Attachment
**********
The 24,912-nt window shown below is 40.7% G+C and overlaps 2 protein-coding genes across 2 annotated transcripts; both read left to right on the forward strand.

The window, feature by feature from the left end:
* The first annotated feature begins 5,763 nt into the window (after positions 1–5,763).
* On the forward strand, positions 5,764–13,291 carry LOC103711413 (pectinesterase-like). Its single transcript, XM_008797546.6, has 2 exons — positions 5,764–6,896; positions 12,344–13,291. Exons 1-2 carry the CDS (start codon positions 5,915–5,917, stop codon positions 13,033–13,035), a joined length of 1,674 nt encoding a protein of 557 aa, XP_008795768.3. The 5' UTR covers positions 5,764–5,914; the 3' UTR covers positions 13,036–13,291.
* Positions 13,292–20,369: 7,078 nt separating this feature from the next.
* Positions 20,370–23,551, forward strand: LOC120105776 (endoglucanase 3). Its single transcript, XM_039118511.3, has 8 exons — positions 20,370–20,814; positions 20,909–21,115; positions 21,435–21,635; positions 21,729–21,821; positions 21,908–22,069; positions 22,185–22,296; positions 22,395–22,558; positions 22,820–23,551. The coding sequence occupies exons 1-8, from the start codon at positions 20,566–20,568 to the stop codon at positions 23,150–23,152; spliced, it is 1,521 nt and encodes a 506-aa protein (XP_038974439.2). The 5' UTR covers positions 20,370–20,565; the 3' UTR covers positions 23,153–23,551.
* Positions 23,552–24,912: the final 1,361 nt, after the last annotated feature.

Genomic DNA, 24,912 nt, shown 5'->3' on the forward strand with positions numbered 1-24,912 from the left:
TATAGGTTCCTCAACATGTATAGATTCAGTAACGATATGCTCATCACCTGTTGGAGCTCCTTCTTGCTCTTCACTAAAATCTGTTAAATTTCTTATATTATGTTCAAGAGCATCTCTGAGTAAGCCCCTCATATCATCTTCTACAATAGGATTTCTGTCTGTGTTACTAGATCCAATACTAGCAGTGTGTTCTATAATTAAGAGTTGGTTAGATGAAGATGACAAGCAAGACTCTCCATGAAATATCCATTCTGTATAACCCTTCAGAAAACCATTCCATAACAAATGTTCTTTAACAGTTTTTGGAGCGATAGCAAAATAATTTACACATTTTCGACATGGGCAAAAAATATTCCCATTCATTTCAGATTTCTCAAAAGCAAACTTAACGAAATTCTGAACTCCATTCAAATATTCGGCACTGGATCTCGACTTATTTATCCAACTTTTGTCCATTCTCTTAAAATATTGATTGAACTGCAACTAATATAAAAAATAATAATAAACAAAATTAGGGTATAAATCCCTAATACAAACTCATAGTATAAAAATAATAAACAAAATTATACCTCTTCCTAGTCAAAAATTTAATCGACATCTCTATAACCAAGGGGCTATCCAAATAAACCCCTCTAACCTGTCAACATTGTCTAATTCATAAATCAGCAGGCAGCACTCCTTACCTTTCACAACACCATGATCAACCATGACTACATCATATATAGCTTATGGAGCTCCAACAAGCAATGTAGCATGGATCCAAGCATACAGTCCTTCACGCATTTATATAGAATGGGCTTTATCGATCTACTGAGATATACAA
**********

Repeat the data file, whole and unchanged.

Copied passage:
The 24,912-nt window shown below is 40.7% G+C and overlaps 2 protein-coding genes across 2 annotated transcripts; both read left to right on the forward strand.

The window, feature by feature from the left end:
* The first annotated feature begins 5,763 nt into the window (after positions 1–5,763).
* On the forward strand, positions 5,764–13,291 carry LOC103711413 (pectinesterase-like). Its single transcript, XM_008797546.6, has 2 exons — positions 5,764–6,896; positions 12,344–13,291. Exons 1-2 carry the CDS (start codon positions 5,915–5,917, stop codon positions 13,033–13,035), a joined length of 1,674 nt encoding a protein of 557 aa, XP_008795768.3. The 5' UTR covers positions 5,764–5,914; the 3' UTR covers positions 13,036–13,291.
* Positions 13,292–20,369: 7,078 nt separating this feature from the next.
* Positions 20,370–23,551, forward strand: LOC120105776 (endoglucanase 3). Its single transcript, XM_039118511.3, has 8 exons — positions 20,370–20,814; positions 20,909–21,115; positions 21,435–21,635; positions 21,729–21,821; positions 21,908–22,069; positions 22,185–22,296; positions 22,395–22,558; positions 22,820–23,551. The coding sequence occupies exons 1-8, from the start codon at positions 20,566–20,568 to the stop codon at positions 23,150–23,152; spliced, it is 1,521 nt and encodes a 506-aa protein (XP_038974439.2). The 5' UTR covers positions 20,370–20,565; the 3' UTR covers positions 23,153–23,551.
* Positions 23,552–24,912: the final 1,361 nt, after the last annotated feature.

Genomic DNA, 24,912 nt, shown 5'->3' on the forward strand with positions numbered 1-24,912 from the left:
TATAGGTTCCTCAACATGTATAGATTCAGTAACGATATGCTCATCACCTGTTGGAGCTCCTTCTTGCTCTTCACTAAAATCTGTTAAATTTCTTATATTATGTTCAAGAGCATCTCTGAGTAAGCCCCTCATATCATCTTCTACAATAGGATTTCTGTCTGTGTTACTAGATCCAATACTAGCAGTGTGTTCTATAATTAAGAGTTGGTTAGATGAAGATGACAAGCAAGACTCTCCATGAAATATCCATTCTGTATAACCCTTCAGAAAACCATTCCATAACAAATGTTCTTTAACAGTTTTTGGAGCGATAGCAAAATAATTTACACATTTTCGACATGGGCAAAAAATATTCCCATTCATTTCAGATTTCTCAAAAGCAAACTTAACGAAATTCTGAACTCCATTCAAATATTCGGCACTGGATCTCGACTTATTTATCCAACTTTTGTCCATTCTCTTAAAATATTGATTGAACTGCAACTAATATAAAAAATAATAATAAACAAAATTAGGGTATAAATCCCTAATACAAACTCATAGTATAAAAATAATAAACAAAATTATACCTCTTCCTAGTCAAAAATTTAATCGACATCTCTATAACCAAGGGGCTATCCAAATAAACCCCTCTAACCTGTCAACATTGTCTAATTCATAAATCAGCAGGCAGCACTCCTTACCTTTCACAACACCATGATCAACCATGACTACATCATATATAGCTTATGGAGCTCCAACAAGCAATGTAGCATGGATCCAAGCATACAGTCCTTCACGCATTTATATAGAATGGGCTTTATCGATCTACTGAGATATACAA